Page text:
Oil

Gasoline and oil prices continue to march higher

AP News
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Posted: Mar 01, 2012 11:48 AM
Gasoline and oil prices continue to march higher

Pump prices continued to march toward $4 a gallon Thursday, as signs of a stronger U.S. economy helped push benchmark oil near $108 per barrel.

Retail gasoline prices continued a five-week rise to a national average of $3.74 per gallon. That's up 37 cents per gallon, or 11 percent, since late January, the last time gasoline prices fell. Prices have never been so high at this time of the year.

Benchmark crude rose 53 cents to $107.60 a barrel in New York. Brent crude, which is imported by many U.S. refiners to make gasoline, rose $1.91 to $124.57 a barrel in London.

Oil prices have risen 9 percent this year because global demand is high and supplies have been disrupted in South Sudan, Syria and elsewhere. There also is concern that tensions with Iran over its nuclear program could lead to further supply problems.

The U.S. economy has continued to grow even though high oil prices are taking spending money from consumers and make shipping and travel more expensive.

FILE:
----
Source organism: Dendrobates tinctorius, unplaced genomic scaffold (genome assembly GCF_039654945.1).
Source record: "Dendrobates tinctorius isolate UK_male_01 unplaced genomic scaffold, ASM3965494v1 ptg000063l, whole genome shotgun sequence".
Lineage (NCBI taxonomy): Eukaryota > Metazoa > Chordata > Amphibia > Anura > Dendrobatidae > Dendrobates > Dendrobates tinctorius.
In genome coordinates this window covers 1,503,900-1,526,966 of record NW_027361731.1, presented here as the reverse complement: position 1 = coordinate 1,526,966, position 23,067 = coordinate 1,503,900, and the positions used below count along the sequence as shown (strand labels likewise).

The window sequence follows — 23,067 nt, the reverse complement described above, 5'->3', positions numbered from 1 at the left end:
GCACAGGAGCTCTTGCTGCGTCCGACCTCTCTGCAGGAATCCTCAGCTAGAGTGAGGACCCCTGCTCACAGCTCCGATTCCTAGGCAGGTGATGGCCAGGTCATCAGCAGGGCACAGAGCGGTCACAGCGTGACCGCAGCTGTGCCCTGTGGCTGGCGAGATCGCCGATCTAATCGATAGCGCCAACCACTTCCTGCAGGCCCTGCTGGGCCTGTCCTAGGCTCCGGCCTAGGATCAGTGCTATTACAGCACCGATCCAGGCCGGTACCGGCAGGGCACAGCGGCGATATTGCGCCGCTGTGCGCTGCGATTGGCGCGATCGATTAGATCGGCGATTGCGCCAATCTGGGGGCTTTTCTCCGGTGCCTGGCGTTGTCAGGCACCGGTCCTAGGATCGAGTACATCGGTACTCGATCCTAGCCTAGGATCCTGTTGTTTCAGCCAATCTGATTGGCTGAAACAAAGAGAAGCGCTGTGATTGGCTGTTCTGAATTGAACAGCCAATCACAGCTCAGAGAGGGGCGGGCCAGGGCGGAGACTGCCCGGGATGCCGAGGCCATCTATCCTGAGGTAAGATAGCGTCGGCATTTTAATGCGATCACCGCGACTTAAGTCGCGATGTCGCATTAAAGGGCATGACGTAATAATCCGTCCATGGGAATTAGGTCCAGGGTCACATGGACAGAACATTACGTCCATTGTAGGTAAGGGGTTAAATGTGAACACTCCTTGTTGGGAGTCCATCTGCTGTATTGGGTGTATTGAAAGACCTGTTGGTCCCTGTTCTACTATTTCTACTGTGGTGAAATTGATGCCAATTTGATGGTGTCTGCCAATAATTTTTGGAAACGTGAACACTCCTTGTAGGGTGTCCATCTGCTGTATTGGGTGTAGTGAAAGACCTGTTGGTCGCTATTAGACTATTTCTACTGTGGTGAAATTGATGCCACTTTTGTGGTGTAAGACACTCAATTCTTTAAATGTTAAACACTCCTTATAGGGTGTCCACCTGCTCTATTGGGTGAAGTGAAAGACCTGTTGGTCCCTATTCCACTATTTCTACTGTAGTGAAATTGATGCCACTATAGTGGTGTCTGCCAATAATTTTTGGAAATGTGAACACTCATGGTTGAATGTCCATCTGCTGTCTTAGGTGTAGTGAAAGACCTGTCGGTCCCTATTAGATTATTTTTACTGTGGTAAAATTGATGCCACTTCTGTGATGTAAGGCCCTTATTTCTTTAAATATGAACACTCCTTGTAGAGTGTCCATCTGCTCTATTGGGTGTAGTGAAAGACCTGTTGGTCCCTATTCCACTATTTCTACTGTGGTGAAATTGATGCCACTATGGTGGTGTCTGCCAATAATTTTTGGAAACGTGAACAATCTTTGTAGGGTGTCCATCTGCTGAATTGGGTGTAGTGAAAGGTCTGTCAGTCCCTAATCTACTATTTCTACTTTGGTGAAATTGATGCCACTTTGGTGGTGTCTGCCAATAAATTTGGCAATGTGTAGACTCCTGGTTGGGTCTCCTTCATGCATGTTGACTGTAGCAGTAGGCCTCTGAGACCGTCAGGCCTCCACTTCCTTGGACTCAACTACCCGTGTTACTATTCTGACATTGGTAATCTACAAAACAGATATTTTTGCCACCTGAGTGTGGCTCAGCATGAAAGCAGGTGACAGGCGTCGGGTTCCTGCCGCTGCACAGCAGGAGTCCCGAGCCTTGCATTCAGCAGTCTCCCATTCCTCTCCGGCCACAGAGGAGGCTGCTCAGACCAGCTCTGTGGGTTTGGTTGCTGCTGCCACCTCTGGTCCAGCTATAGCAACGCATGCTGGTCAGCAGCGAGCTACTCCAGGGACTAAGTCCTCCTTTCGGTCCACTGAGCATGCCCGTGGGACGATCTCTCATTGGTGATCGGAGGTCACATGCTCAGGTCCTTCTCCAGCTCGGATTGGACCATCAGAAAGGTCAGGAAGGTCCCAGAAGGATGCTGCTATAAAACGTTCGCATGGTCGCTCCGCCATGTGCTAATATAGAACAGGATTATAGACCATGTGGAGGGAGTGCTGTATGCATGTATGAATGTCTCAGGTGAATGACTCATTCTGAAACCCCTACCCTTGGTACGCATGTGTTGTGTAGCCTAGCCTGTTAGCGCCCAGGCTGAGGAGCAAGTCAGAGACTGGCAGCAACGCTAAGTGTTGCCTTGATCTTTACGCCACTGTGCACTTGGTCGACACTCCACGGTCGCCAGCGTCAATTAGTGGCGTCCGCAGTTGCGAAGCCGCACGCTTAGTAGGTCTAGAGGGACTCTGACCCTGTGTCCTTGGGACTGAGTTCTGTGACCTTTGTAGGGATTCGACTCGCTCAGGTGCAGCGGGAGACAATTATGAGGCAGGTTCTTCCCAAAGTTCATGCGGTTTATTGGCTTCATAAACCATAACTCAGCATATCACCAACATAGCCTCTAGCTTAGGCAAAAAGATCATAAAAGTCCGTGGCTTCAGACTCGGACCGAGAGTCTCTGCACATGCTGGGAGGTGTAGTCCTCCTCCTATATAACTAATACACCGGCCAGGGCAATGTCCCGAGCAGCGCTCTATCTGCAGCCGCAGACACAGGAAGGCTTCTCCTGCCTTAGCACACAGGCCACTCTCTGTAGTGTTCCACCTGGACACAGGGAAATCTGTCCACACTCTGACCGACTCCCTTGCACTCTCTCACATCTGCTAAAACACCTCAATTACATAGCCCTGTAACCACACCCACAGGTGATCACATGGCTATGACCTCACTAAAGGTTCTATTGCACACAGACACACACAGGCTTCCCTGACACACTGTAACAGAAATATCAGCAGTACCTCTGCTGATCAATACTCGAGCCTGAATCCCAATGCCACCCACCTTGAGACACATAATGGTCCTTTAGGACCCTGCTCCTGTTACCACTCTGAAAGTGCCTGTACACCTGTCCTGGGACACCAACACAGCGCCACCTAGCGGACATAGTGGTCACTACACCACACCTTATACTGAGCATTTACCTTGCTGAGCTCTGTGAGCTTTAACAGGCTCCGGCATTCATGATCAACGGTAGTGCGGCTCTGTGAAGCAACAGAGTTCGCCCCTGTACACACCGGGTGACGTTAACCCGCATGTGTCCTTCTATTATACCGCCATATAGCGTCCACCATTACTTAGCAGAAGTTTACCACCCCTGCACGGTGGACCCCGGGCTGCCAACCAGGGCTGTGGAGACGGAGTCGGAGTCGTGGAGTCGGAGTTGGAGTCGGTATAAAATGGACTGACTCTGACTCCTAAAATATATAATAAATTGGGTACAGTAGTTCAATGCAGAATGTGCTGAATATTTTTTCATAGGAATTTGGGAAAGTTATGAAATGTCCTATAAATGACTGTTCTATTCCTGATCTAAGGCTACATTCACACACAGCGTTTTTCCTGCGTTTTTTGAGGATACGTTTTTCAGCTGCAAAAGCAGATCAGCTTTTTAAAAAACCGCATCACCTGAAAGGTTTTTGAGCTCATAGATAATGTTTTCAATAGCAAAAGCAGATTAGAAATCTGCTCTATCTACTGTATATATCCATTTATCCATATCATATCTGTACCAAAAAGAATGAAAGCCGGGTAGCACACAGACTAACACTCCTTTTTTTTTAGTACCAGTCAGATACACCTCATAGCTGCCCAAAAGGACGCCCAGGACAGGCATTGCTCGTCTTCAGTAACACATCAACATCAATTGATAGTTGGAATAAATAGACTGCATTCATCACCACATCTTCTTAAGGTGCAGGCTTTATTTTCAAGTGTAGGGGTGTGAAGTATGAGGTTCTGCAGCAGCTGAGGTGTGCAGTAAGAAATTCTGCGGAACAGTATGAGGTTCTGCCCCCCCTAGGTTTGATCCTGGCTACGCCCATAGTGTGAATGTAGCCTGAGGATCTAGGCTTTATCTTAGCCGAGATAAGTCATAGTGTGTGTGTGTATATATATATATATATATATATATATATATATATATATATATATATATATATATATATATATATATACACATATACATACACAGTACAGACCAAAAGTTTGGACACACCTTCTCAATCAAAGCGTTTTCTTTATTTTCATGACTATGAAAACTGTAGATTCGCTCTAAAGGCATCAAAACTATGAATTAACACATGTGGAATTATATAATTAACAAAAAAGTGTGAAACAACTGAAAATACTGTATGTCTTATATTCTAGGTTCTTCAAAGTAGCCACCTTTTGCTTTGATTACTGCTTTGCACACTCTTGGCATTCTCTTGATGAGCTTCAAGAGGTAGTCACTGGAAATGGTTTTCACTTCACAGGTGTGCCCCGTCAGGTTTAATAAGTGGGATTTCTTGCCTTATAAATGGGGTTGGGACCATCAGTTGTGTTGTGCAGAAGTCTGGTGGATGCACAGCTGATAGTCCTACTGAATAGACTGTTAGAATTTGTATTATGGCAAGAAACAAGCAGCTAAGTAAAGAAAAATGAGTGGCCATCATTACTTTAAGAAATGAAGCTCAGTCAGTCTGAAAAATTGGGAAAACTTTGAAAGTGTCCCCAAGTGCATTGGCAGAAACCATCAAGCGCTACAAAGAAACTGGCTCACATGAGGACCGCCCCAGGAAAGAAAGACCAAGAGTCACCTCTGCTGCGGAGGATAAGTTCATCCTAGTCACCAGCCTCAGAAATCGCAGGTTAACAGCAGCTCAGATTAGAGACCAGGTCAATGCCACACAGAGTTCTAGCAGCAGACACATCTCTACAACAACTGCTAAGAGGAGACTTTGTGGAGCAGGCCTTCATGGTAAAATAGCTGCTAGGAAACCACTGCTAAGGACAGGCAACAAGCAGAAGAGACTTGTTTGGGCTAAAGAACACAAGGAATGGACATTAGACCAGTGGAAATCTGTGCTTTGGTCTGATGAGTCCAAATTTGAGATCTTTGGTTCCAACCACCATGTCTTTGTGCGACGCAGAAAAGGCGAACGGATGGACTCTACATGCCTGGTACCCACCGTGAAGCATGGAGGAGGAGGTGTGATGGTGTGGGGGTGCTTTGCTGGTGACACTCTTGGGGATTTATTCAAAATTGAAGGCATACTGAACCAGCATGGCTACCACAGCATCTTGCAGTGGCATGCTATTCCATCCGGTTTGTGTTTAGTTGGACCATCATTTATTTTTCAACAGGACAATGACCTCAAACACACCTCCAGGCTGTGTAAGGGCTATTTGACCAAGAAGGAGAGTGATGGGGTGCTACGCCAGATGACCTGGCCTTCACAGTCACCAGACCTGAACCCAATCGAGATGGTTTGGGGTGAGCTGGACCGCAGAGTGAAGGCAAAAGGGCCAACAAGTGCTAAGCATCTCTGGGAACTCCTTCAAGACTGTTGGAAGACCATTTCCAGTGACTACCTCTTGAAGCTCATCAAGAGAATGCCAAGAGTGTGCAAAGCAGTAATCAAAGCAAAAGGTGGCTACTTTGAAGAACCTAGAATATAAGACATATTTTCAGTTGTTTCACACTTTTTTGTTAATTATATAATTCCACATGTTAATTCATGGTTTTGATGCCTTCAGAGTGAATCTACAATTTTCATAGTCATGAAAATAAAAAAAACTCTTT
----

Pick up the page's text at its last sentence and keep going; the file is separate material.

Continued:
Economic data released Thursday showed applications for unemployment hit a four-year low, spending on residential construction rose and major retailers reported stronger-than-expected sales for February.

Stock prices rose on Wall Street Thursday, helped by the encouraging economic news. That bolstered the feeling that the economy could start burning more oil.

"It's almost impossible for oil to stay down with equities rising," said Rich Ilczyszyn, an analyst at ITrader.

Economists worry that high oil prices will eventually take a toll on the economy, though.

"We've weathered it OK so far, but it could become a much stronger headwind than we anticipate," said Diane Swonk, chief economist at Mesirow Financial.

Consumers have been helped by low heating and electricity bills this winter, which have eased the pain of high fill-up costs. The weather has been unusually mild across much of the country and natural gas, which is used to heat many homes and to generate electricity, has been cheap.

Natural gas futures fell more than 6 percent Thursday to $2.46 per thousand cubic feet after the government reported that supplies of natural gas declined less than anticipated last week. The nation's supplies in storage are 45 percent above the five-year average and prices are close to a 10-year low.

In other energy trading, gasoline futures rose 4 cents to $3.30 a gallon. Heating oil rose by 1 cent to $3.22 a gallon.